Rushing, Blake R. Unlocking the Molecular Secrets of Antifolate Drug Resistance: A Multi-omics Investigation of the Nci-60 Cell Line Panel. Multidisciplinary Digital Publishing Institute (MDPI), 2023. https://doi.org/10.17615/fwxp-zj88
Rushing, B. (2023). Unlocking the Molecular Secrets of Antifolate Drug Resistance: A Multi-Omics Investigation of the NCI-60 Cell Line Panel. Multidisciplinary Digital Publishing Institute (MDPI). https://doi.org/10.17615/fwxp-zj88
Rushing, Blake R. 2023. Unlocking the Molecular Secrets of Antifolate Drug Resistance: A Multi-Omics Investigation of the Nci-60 Cell Line Panel. Multidisciplinary Digital Publishing Institute (MDPI). https://doi.org/10.17615/fwxp-zj88
Affiliation: Gillings School of Global Public Health, Department of Nutrition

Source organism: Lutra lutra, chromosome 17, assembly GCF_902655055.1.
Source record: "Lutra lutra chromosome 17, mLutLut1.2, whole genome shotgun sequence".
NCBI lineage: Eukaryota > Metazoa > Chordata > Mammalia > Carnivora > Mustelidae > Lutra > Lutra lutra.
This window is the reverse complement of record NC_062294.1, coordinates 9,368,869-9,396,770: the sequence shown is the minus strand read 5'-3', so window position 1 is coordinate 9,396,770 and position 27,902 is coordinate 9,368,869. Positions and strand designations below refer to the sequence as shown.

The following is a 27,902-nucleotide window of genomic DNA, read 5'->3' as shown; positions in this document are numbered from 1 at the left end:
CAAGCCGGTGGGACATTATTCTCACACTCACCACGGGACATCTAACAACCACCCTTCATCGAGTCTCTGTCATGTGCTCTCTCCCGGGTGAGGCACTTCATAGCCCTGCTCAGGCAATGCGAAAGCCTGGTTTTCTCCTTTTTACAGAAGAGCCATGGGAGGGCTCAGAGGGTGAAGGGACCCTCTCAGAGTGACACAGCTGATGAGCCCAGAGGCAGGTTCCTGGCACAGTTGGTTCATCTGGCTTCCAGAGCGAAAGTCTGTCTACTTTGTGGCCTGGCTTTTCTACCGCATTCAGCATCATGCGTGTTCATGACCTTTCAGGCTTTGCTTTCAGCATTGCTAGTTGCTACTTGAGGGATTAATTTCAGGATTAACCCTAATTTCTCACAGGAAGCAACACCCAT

Drug resistance continues to be a significant problem in cancer therapy, leading to relapse and associated mortality. Although substantial progress has been made in understanding drug resistance, significant knowledge gaps remain concerning the molecular underpinnings that drive drug resistance and which processes are unique to certain drug classes. The NCI-60 cell line panel program has evaluated the activity of numerous anticancer agents against many common cancer cell line models and represents a highly valuable resource to study intrinsic drug resistance. Furthermore, great efforts have been undertaken to collect high-quality omics datasets to characterize these cell lines. The current study takes these two sources of data—drug response and omics profiles—and uses a multi-omics investigation to uncover molecular networks that differentiate cancer cells that are sensitive or resistant to antifolates, which is a commonly used class of anticancer drugs. Results from a combination of univariate and multivariate analyses showed numerous metabolic processes that differentiate sensitive and resistant cells, including differences in glycolysis and gluconeogenesis, arginine and proline metabolism, beta-alanine metabolism, purine metabolism, and pyrimidine metabolism. Further analysis using multivariate and integrated pathway analysis indicated purine metabolism as the major metabolic process separating cancer cells sensitive or resistant to antifolates. Additional pathways differentiating sensitive and resistant cells included autophagy-related processes (e.g., phagosome, lysosome, autophagy, mitophagy) and adhesion/cytoskeleton-related pathways (e.g., focal adhesion, regulation of actin cytoskeleton, tight junction). Volcano plot analysis and the receiver operating characteristic (ROC) curves of top selected variables differentiating Q1 and Q4 revealed the importance of genes involved in the regulation of the cytoskeleton and extracellular matrix (ECM). These results provide novel insights toward mechanisms of intrinsic antifolate resistance as it relates to interactions between nucleotide metabolism, autophagy, and the cytoskeleton. These processes should be evaluated in future studies to potentially derive novel therapeutic strategies and personalized treatment approaches to improve antifolate response.